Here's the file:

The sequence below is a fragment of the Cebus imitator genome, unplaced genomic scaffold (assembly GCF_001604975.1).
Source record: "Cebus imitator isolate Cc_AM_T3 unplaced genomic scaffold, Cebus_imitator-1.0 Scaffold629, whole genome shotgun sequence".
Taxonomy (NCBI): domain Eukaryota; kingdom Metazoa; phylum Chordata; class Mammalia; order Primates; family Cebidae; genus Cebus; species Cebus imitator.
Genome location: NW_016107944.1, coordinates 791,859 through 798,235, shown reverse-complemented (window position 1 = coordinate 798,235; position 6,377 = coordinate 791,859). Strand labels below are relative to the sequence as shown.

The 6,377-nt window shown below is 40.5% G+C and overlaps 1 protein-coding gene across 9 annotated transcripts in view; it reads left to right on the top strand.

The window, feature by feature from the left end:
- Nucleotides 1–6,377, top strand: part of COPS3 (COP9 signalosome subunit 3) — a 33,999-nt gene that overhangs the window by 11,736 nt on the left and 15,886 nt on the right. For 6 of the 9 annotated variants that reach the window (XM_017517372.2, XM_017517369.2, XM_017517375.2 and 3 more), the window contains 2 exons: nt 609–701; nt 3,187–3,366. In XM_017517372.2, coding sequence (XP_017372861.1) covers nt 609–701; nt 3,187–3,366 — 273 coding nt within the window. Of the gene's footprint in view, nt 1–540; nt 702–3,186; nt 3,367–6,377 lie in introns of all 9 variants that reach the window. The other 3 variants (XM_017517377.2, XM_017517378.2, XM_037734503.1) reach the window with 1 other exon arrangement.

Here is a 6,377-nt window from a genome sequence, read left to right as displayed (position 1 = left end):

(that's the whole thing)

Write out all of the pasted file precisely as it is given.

The sequence below is a fragment of the Cebus imitator genome, unplaced genomic scaffold (assembly GCF_001604975.1).
Source record: "Cebus imitator isolate Cc_AM_T3 unplaced genomic scaffold, Cebus_imitator-1.0 Scaffold629, whole genome shotgun sequence".
Taxonomy (NCBI): domain Eukaryota; kingdom Metazoa; phylum Chordata; class Mammalia; order Primates; family Cebidae; genus Cebus; species Cebus imitator.
Genome location: NW_016107944.1, coordinates 791,859 through 798,235, shown reverse-complemented (window position 1 = coordinate 798,235; position 6,377 = coordinate 791,859). Strand labels below are relative to the sequence as shown.

The 6,377-nt window shown below is 40.5% G+C and overlaps 1 protein-coding gene across 9 annotated transcripts in view; it reads left to right on the top strand.

The window, feature by feature from the left end:
- Nucleotides 1–6,377, top strand: part of COPS3 (COP9 signalosome subunit 3) — a 33,999-nt gene that overhangs the window by 11,736 nt on the left and 15,886 nt on the right. For 6 of the 9 annotated variants that reach the window (XM_017517372.2, XM_017517369.2, XM_017517375.2 and 3 more), the window contains 2 exons: nt 609–701; nt 3,187–3,366. In XM_017517372.2, coding sequence (XP_017372861.1) covers nt 609–701; nt 3,187–3,366 — 273 coding nt within the window. Of the gene's footprint in view, nt 1–540; nt 702–3,186; nt 3,367–6,377 lie in introns of all 9 variants that reach the window. The other 3 variants (XM_017517377.2, XM_017517378.2, XM_037734503.1) reach the window with 1 other exon arrangement.

Here is a 6,377-nt window from a genome sequence, read left to right as displayed (position 1 = left end):